Zimbabwe has to deal with its cash problem first before inviting Zimbabweans to return home, a researcher with one of South Africa’s think tanks Derek Matyszak told News 24.
"The market is pretty open, the problem is finding investments that produce saleable commodities and are not just infrastructure projects. And when a company sells the produce how does it get its money out of the country when there are too few US dollars in the system and people are being paid in cyber money?, that is the question that is worrisome," said Matyszak.
President Emmerson Mnangagwa has been calling on both Zimbabweans in the diaspora and foreign investors to come to the country which he says is now open for business.
One consortium has already invested in the National Railways of Zimbabwe and some have expressed interested in reviving the national airline Air Zimbabwe.
According to News24 Zimbabwe's consul general Henry Mukonoweshuro told expatriates recently that they should return to Zimbabwe and help the new dispensation in rebuilding the country.
"As we meet today, in the new dispensation as we called it since last November, the government of Zimbabwe is very proud. We, as the representatives of the government of Zimbabwe are very proud to say as you toil, as you make names in these foreign lands, you should now start looking north of the Limpopo. As the President always says, his mantra – Zimbabwe is now open for business," Mukonoweshuro said.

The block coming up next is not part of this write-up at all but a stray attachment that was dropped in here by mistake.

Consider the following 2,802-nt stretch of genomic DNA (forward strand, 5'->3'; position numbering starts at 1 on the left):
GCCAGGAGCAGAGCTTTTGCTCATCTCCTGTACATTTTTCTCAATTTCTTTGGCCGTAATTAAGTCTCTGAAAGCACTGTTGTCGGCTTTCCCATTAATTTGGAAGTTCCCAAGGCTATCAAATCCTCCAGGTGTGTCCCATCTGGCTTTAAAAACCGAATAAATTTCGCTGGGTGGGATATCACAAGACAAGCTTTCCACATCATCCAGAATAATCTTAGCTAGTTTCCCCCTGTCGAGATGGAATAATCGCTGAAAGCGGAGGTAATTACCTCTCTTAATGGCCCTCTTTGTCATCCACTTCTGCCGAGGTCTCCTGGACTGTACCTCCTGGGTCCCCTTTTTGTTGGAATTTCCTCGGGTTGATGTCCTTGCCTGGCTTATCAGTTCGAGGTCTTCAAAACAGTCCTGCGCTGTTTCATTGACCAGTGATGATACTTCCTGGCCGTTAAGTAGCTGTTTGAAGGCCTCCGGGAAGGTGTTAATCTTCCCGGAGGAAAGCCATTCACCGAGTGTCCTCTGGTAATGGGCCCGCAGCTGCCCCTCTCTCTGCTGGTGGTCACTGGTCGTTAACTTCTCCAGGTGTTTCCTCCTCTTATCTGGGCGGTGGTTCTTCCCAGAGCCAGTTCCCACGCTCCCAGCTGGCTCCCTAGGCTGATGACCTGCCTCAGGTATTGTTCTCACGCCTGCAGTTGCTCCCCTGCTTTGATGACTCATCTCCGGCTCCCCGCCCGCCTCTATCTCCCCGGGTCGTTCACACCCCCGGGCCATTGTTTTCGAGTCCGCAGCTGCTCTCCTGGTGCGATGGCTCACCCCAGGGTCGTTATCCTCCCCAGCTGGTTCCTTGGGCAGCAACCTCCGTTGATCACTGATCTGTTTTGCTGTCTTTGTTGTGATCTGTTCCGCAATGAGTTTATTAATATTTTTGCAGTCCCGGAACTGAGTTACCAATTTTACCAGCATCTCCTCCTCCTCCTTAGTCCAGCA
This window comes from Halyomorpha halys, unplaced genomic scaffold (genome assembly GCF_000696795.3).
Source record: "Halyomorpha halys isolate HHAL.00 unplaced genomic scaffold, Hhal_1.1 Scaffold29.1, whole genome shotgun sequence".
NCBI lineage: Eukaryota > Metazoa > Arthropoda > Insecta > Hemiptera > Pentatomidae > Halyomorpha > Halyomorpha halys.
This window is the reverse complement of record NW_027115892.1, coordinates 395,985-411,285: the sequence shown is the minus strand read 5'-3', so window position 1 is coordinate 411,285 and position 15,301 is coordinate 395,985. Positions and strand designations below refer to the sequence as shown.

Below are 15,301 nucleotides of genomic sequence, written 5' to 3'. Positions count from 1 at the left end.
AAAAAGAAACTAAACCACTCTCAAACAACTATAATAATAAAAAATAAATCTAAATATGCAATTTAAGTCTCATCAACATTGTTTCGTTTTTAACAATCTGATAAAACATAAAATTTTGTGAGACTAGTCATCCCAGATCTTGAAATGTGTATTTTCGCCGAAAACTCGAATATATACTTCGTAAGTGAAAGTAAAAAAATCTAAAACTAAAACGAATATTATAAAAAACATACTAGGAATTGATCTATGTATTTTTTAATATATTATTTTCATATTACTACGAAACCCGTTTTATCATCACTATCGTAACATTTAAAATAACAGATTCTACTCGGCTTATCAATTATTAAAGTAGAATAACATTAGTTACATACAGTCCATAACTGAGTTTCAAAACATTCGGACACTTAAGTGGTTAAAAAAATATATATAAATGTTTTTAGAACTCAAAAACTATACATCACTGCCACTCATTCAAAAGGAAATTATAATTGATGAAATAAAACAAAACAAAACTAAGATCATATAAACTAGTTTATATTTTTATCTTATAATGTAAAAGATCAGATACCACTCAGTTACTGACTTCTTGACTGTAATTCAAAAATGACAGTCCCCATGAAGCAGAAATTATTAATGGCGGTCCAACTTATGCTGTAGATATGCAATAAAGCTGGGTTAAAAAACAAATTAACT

Matyszak of the Institute of Security Studies warned that it would be premature to call Zimbabweans back home, as there were few jobs and no infrastructure in the southern African country right now.
"There is no point in heeding the call to come home, until there are jobs. Jobs first, return second…people returning without jobs will cause social unrest," he said.
He said that even those who were returning with intentions to invest in the country, could also face challenges due to the country's cash shortages.
"Investors won't come until they know that there are enough US dollars in the system for them to get their money, but there will not be enough US dollars in the system until investors come and start generating it," Matyszak said.
Deputy Finance Minister Terence Mukupe last week said Mnangagwa never promised to solve the cash crisis within 100 days and instead blamed former Finance Minister Tendai Biti for the current cash crisis saying he left only $217 in the coffers when he left in 2013.